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Public Health Rep. 2007 Mar-Apr;122(2):167-76.

The public's preparedness for hurricanes in four affected regions.

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  • 1Department of Health Policy and Management, Harvard School of Public Health, 677 Huntington Ave., 4th Fl., Boston, MA 02115, USA.



The purpose of this article is to look at how prepared people in communities outside the main areas devastated by Hurricanes Katrina and Rita thought they were for those storms and for major hurricanes in the near future, what factors were related to why people did not evacuate, and what concerns people had in communities that took in evacuees from the hurricanes.


Telephone interviews were conducted with randomly selected adults in Baton Rouge, Houston, Dallas, and Mississippi/Alabama (excluding the immediate Gulf Coast) to assess respondents' knowledge, attitudes, and behaviors about hurricane preparedness and response to Hurricanes Katrina and Rita.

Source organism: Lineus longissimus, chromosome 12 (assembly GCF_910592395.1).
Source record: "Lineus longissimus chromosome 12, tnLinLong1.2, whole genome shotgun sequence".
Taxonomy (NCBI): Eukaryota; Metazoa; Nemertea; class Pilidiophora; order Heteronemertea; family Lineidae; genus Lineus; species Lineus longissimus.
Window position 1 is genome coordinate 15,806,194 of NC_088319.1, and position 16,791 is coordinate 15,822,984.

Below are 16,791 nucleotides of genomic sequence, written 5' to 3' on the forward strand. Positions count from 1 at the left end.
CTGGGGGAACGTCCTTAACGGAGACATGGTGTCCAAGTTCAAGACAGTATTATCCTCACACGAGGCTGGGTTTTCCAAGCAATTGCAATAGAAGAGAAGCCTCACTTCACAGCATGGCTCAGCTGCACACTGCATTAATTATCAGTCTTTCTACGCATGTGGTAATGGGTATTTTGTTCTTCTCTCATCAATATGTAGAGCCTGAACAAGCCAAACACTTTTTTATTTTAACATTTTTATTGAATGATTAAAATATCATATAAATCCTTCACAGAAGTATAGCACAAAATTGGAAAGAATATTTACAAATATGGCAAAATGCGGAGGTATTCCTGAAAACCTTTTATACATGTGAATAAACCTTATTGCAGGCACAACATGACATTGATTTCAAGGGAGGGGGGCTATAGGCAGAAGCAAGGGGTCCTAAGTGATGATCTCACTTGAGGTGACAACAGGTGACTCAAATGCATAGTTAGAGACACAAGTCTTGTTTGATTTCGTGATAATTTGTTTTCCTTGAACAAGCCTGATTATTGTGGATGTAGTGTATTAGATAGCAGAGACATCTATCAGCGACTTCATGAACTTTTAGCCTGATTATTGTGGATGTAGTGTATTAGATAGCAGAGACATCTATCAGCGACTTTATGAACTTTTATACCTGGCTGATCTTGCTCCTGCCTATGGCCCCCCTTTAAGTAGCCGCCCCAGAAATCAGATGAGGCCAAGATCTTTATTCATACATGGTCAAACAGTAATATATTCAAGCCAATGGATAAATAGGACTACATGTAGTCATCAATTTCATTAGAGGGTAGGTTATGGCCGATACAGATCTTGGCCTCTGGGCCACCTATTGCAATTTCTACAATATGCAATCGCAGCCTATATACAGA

The surveys found a sizeable proportion of respondents who might not, for a number of reasons, comply with future orders to evacuate. A substantial proportion reported that they were not prepared for another major hurricane and indicated a desire for more information about how to prepare for future hurricanes. In communities that reported taking in large numbers of evacuees, residents expressed concern about the impact of the evacuees on their community.


Evacuating communities involves a number of concrete problems that were not adequately addressed in the cases of Hurricanes Katrina and Rita. Responses to these surveys indicate a need for more comprehensive hurricane disaster planning.

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